Explosion pressure design criteria for new seals in U.S. coal mines.
Zipf-RK Jr.; Sapko-MJ; Brune-JF
Pittsburgh, PA: U.S. Department of Health and Human Services, Public Health Service, Centers for Disease Control and Prevention, National Institute for Occupational Safety and Health, DHHS (NIOSH) Publication No. 2007-144 (IC 9500), 2007 Jul; :1-76
Seals are barriers constructed in underground coal mines throughout the United States to isolate abandoned mining panels or groups of panels from the active workings. Historically, mining regulations required seals to withstand a 140-kPa (20-psig) explosion pressure. However, the Mine Improvement and New Emergency Response Act ("MINER Act") requires the Mine Safety and Health Administration (MSHA) to increase this design standard by the end of 2007. This report provides a sound scientific and engineering justification to recommend a three-tiered explosion pressure design criterion for new seals in coal mines in response to the MINER Act. Much of the information contained in this report also applies to existing seals. Engineers from the National Institute for Occupational Safety and Health (NIOSH) examined seal design criteria and practices used in the United States, Europe, and Australia and then classified seals into their various applications. Next, the engineers considered various kinds of explosive atmospheres that can accumulate within sealed areas and used thermodynamic calculations and simple gas explosion models to estimate worst-case explosion pressures that could impact seals. Three design pressure-time curves were developed for the dynamic structural analysis of new seals under the conditions in which those seals may be used: unmonitored seals where there is a possibility of methane-air detonation or high-pressure nonreactive shock waves and their reflections behind the seal; unmonitored seals with little likelihood of detonation or high-pressure nonreactive shock waves and their reflections; and monitored seals where the amount of potentially explosive methane-air is strictly limited and controlled. Figure I is a simple flowchart that illustrates the key decisions in choosing between the monitored or unmonitored seal design approaches and the three design pressure-time curves. For the first condition, an unmonitored seal with an explosion run-up length of more than 50 m (165 ft), the possibility of detonation or high-pressure nonreactive shock waves and their reflections exists. The recommended design pressure-time curve rises to 4.4 MPa (640 psig) and then falls to the 800-kPa (120-psig) constant volume (CV) explosion overpressure. For unmonitored seals with an explosion run-up length of less than 50 m (165 ft), the possibility of detonation or high-pressure nonreactive shock waves and their reflections is less likely. A less severe design pressure-time curve that simply rises to the 800-kPa (120-psig) CV explosion overpressure may be employed. For monitored seals, engineers can use a 345-kPa (50-psig) design pressure-time curve if monitoring can ensure that (1) the maximum length of explosive mix behind a seal does not exceed 5 m (16 ft) and (2) the volume of explosive mix does not exceed 40% of the total sealed volume. Use of this 345-kPa (50-psig) design pressure-time curve requires monitoring and active management of the sealed area atmosphere. These design pressure-time curves apply to new seal design and construction. NIOSH engineers used these design pressure-time curves along with the Wall Analysis Code (WAC) from the U.S. Army Corps of Engineers and a simple plug analysis to develop design charts for the minimum required seal thickness to withstand each of these explosion pressure-time curves. These design charts consider a range of practical construction materials used in the mining industry and specify a minimum seal thickness given a certain seal height. Results of these analyses show that resistance to even the 4.4-MPa (640-psig) design pressure time curve can be achieved using common seal construction materials at reasonable thickness, demonstrating the feasibility and practical applications of this report. Engineers can also use other structural analysis programs to analyze and design seals by using the appropriate design pressure-time curve for the structural load and a design safety factor of 2 or more. Finally, this report also provides criteria for monitoring the atmosphere behind seals. NIOSH will continue research efforts to improve underground coal mine sealing strategies and to prevent explosions in sealed areas of coal mines. In collaboration with the U.S. National Laboratories, NIOSH will further examine the dynamics of methane and coal dust explosions in mines and the dynamic response of seals to these explosion loads. This upcoming project seeks to better understand the detonation phenomena and simple techniques to protect seals from transient pressures. Additional work will include field measurements of the atmosphere within sealed areas. Successful implementation of the seal design criteria and the associated recommendations in this report for new seal design and construction should significantly reduce the risk of seal failure due to explosions in abandoned areas of underground coal mines.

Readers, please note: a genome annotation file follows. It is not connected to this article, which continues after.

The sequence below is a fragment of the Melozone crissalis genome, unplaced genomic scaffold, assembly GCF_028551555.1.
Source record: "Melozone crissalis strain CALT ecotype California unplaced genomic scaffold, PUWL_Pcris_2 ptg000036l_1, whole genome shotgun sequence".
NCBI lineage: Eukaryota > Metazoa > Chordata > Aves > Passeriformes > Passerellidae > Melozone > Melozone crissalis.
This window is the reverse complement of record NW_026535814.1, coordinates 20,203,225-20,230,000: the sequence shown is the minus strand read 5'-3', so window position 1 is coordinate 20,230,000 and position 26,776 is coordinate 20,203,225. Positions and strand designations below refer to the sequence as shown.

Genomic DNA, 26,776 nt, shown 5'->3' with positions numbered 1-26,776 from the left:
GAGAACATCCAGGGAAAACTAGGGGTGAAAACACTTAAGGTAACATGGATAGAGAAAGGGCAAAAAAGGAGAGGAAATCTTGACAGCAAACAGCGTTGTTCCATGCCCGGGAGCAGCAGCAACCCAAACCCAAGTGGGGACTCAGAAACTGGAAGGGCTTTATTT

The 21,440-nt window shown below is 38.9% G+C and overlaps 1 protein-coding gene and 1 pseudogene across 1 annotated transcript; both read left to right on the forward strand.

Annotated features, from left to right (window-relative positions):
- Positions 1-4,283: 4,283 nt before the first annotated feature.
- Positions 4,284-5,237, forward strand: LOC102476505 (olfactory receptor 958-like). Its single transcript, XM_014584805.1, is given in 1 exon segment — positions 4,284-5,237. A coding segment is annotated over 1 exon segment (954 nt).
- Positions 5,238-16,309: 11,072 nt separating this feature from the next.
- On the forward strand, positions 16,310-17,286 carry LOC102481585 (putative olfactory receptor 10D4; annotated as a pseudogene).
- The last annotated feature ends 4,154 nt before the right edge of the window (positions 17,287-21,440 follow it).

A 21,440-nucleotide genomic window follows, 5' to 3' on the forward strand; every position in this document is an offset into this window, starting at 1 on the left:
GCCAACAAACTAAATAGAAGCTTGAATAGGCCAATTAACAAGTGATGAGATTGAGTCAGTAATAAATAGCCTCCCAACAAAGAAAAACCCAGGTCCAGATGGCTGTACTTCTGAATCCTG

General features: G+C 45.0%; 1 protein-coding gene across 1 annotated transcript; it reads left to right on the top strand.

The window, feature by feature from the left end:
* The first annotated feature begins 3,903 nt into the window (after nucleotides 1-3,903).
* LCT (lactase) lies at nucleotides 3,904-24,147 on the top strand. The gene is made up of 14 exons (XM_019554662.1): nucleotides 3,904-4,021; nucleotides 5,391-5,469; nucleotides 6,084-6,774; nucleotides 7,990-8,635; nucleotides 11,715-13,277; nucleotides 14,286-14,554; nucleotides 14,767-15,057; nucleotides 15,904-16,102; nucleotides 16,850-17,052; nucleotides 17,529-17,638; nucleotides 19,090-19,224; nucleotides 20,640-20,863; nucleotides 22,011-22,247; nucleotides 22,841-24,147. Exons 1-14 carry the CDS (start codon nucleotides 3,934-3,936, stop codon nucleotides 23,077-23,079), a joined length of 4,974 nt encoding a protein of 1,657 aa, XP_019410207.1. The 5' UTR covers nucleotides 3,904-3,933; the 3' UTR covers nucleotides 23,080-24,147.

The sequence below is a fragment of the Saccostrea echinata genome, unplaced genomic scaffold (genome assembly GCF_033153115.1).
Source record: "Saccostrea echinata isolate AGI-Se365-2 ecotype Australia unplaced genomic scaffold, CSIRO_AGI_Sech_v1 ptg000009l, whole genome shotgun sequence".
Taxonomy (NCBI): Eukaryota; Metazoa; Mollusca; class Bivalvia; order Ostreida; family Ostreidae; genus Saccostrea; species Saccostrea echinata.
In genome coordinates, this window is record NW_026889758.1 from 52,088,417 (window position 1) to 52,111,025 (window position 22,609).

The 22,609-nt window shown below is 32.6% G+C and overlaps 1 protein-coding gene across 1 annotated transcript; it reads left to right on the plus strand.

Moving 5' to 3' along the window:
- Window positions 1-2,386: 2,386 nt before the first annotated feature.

Mining-industry; Mining-equipment; Mine-seals; Underground-mining; Coal-mining; Engineering-controls; Control-technology; Explosion-protection; Explosions
Numbered Publication; Information Circular
NTIS Accession No.
DHHS (NIOSH) Publication No. 2007-144; IC-9500
National Institute for Occupational Safety and Health